District Judge Susan Johnson has ordered the Clark County School Board to turn over e-mails to a citizen watchdog who challenged its public records policy.
In an order distributed Tuesday, Judge Johnson ruled that e-mails created on public servers regarding public business fall within the state’s definition of a public record. Judge Johnson ruled the burden was on the school district to prove that individual e-mails are not public records before denying them to activist Karen Gray.
Ms. Gray filed her lawsuit in June 2007, seeking copies of board members’ e-mails from November 2005 to November 2006. Ms. Gray expressed concern that members might be violating the state’s open meeting law by discussing School Board business in private, said Lee Rowland, an attorney with the ACLU of Nevada, which represented Ms. Gray.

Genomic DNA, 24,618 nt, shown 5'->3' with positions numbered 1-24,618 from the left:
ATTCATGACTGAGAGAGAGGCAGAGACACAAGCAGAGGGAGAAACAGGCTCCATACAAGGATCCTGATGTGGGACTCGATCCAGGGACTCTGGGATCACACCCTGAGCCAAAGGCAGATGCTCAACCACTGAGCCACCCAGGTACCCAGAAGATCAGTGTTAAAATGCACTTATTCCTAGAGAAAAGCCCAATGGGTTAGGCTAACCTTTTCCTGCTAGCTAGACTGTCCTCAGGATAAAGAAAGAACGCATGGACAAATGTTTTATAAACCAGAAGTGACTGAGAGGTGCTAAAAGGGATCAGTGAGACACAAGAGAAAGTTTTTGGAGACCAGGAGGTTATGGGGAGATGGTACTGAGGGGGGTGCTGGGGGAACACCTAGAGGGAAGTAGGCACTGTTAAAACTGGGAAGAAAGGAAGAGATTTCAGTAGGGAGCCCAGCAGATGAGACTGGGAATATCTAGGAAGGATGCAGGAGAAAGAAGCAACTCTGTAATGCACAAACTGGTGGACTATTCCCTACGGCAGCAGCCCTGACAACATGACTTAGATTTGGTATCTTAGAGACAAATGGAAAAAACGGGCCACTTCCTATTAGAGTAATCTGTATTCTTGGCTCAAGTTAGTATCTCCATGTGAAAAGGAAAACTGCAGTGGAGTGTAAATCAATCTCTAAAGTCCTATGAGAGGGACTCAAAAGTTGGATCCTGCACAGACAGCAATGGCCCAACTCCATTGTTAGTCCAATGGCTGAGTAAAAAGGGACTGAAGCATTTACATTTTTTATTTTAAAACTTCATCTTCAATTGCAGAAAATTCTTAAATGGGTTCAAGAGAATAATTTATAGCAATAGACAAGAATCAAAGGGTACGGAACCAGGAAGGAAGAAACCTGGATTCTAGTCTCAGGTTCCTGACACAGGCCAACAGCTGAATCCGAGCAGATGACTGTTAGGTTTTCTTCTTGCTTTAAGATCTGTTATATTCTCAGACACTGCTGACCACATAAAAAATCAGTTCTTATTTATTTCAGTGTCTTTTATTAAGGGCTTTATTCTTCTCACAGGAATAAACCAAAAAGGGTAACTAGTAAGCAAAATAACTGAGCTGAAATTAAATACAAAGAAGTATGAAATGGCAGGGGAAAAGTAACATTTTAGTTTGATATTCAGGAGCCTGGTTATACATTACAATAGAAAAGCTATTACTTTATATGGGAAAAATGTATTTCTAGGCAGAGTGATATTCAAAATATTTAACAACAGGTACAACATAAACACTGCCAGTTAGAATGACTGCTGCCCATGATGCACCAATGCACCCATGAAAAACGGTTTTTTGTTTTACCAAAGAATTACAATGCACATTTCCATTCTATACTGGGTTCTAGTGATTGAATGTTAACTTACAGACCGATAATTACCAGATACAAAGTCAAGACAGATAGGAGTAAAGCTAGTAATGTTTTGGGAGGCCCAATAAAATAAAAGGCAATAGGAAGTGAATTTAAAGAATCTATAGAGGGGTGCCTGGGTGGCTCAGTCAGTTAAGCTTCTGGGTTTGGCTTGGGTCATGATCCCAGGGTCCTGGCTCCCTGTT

Ms. Rowland praised the order Wednesday, saying the judge ruled “broadly in favor of public disclosure.”
The judge ordered the district to create a “Vaughn index” of e-mails it considers private under Nevada public records law, including “a general description of each document withheld and a justification for its non-disclosure.” The log will be reviewed by the judge.
Judge Johnson also found Ms. Gray is not required to reimburse the district a sum in excess of $4,000 for the scores of hours officials there said it would take to process her request, because her request does not constitute “extraordinary use of personnel” under the meaning of the law.
While the judge did allow further testimony as to the costs, she was properly skeptical of what certainly could look like an attempt by the school district to cool any record-seeker’s ardor by threatening to charge $4,000 to sort a file of e-mails which — as the judge determined — can actually be sifted with a few computer keystrokes and mouse clicks.
Judge Johnson’s ruling quite properly makes full public disclosure the “default setting,” putting the onus on the government agency to explain why it believes any specific e-mails or phone logs should be kept secret. In Judge Susan Johnson, the public’s right to know how its business is being conducted appears to rest in good hands.